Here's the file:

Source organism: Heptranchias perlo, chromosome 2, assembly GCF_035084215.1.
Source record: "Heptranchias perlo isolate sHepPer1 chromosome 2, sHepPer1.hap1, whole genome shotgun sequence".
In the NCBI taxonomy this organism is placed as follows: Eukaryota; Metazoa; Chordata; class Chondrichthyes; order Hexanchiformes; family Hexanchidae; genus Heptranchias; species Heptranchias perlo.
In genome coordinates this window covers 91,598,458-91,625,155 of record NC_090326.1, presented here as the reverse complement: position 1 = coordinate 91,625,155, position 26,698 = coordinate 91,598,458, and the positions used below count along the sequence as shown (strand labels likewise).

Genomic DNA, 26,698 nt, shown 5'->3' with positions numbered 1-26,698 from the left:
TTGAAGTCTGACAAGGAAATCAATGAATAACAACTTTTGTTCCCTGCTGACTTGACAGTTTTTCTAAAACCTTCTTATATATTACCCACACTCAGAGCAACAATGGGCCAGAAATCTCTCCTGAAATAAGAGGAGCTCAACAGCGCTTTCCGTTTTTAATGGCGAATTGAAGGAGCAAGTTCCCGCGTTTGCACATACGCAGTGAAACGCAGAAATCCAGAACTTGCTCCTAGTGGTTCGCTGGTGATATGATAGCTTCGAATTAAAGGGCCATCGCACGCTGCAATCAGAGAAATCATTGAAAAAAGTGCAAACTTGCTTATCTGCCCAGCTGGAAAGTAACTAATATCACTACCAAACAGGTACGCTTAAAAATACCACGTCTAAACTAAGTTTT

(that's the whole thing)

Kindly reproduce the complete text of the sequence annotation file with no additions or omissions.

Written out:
Source organism: Heptranchias perlo, chromosome 2, assembly GCF_035084215.1.
Source record: "Heptranchias perlo isolate sHepPer1 chromosome 2, sHepPer1.hap1, whole genome shotgun sequence".
In the NCBI taxonomy this organism is placed as follows: Eukaryota; Metazoa; Chordata; class Chondrichthyes; order Hexanchiformes; family Hexanchidae; genus Heptranchias; species Heptranchias perlo.
In genome coordinates this window covers 91,598,458-91,625,155 of record NC_090326.1, presented here as the reverse complement: position 1 = coordinate 91,625,155, position 26,698 = coordinate 91,598,458, and the positions used below count along the sequence as shown (strand labels likewise).

Genomic DNA, 26,698 nt, shown 5'->3' with positions numbered 1-26,698 from the left:
TTGAAGTCTGACAAGGAAATCAATGAATAACAACTTTTGTTCCCTGCTGACTTGACAGTTTTTCTAAAACCTTCTTATATATTACCCACACTCAGAGCAACAATGGGCCAGAAATCTCTCCTGAAATAAGAGGAGCTCAACAGCGCTTTCCGTTTTTAATGGCGAATTGAAGGAGCAAGTTCCCGCGTTTGCACATACGCAGTGAAACGCAGAAATCCAGAACTTGCTCCTAGTGGTTCGCTGGTGATATGATAGCTTCGAATTAAAGGGCCATCGCACGCTGCAATCAGAGAAATCATTGAAAAAAGTGCAAACTTGCTTATCTGCCCAGCTGGAAAGTAACTAATATCACTACCAAACAGGTACGCTTAAAAATACCACGTCTAAACTAAGTTTT